I have been asked to show how to fit reverse lights to a Series Land Rover, such that they illuminate automatically, not needing the driver to operate any switches.
Provision was made for this on all later SIIIs, with suffix D and later gear boxes, but it is a simple job to fit a similar system to earlier units.
If you look at the mounting bracket for the gear stick pivot ball, you may see a drilled hole on the rear face, towards the right hand side. This is for the reverse light switch. It is a spring loaded plunger switch, very similar to the brake light switch, and is operated by the gear box’s reverse selector shaft inhibit flap (the spring loaded flap that prevents the driver from accidentally moving the gear stick into the reverse gate). On the rear edge of this flap is a small steel tab, angled downwards. This simply presses the switch when reverse is selected.
SIII suffix C and earlier boxes have a slightly different flap, without the tab, and may also lack the hole in the stick mounting. It’s a simple mod to sort those out, though, using a strip of folded steel for the tab, secured by the flap adjustment bolt and some JB Weld (an epoxy for metals) or a couple of tack welds. The switch hole is drilled in line with the newly added tab (with reverse selected).
The switch was unavailable when I carried out the mod on my 109, so I used a standard brake light switch for the dual circuit brake system, which required the enlargement of the hole. Using a nut on the shaft of the switch on each side of the gear stick mount, I can adjust the position of the switch to prevent it blocking reverse selection and set it to activate the light at the correct point.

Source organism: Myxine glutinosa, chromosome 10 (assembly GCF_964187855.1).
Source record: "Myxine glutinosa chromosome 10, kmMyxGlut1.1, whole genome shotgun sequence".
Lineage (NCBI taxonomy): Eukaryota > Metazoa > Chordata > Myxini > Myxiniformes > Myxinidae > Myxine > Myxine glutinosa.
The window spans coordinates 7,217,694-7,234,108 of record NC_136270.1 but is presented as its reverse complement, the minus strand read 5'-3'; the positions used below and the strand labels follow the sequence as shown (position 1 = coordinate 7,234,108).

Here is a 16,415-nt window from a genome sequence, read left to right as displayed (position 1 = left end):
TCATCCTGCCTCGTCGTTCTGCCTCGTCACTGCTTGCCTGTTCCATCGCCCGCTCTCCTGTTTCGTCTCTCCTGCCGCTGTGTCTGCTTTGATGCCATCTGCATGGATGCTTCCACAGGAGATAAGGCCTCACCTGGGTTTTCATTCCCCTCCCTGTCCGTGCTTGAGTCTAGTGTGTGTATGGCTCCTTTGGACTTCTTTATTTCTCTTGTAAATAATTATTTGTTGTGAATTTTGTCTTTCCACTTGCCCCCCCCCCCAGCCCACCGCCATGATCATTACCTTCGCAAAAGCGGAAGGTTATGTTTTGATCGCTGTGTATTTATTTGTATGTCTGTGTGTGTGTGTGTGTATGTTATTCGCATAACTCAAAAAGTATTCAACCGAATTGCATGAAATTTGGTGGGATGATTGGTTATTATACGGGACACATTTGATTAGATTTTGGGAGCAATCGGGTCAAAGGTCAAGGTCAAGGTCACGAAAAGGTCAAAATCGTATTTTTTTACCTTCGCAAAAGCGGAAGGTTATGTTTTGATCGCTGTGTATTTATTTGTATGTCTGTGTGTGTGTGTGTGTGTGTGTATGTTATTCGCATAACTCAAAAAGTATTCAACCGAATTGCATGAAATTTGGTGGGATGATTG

The power is fed to the switch by a dedicated feed from the fuse box. Make sure you include a fuse in the circuit – the first time around, I didn’t and had the start of an electrical fire when the switch output wire contacted the exhaust and melted the insulation, causing an unrestricted short. Thankfully, since I was reversing, I was able to shut off the engine instantly and use the battery isolator switch to cut off all the electrics. It’s amazing how fast an electrical fire fills the interior with choking smoke, thick enough to prevent all vision.
The rear light can be of whatever choice you prefer. I initially used a single rectangular light as used on the very late SIII Countys and earlier Defenders, but recently upgraded to a pair of NAS circular lights. Some use sidelights meant for the front wings, which work fine as long as you don’t use them long – at 5W (sidelight bulb, too dim for reversing) the heat generated is fine, but at 21W (reverse light bulb), the heat starts melting the sprung plastic disc in the light unit that carries the positive bulb contact. The light is then just earthed to the body or chassis. Simple!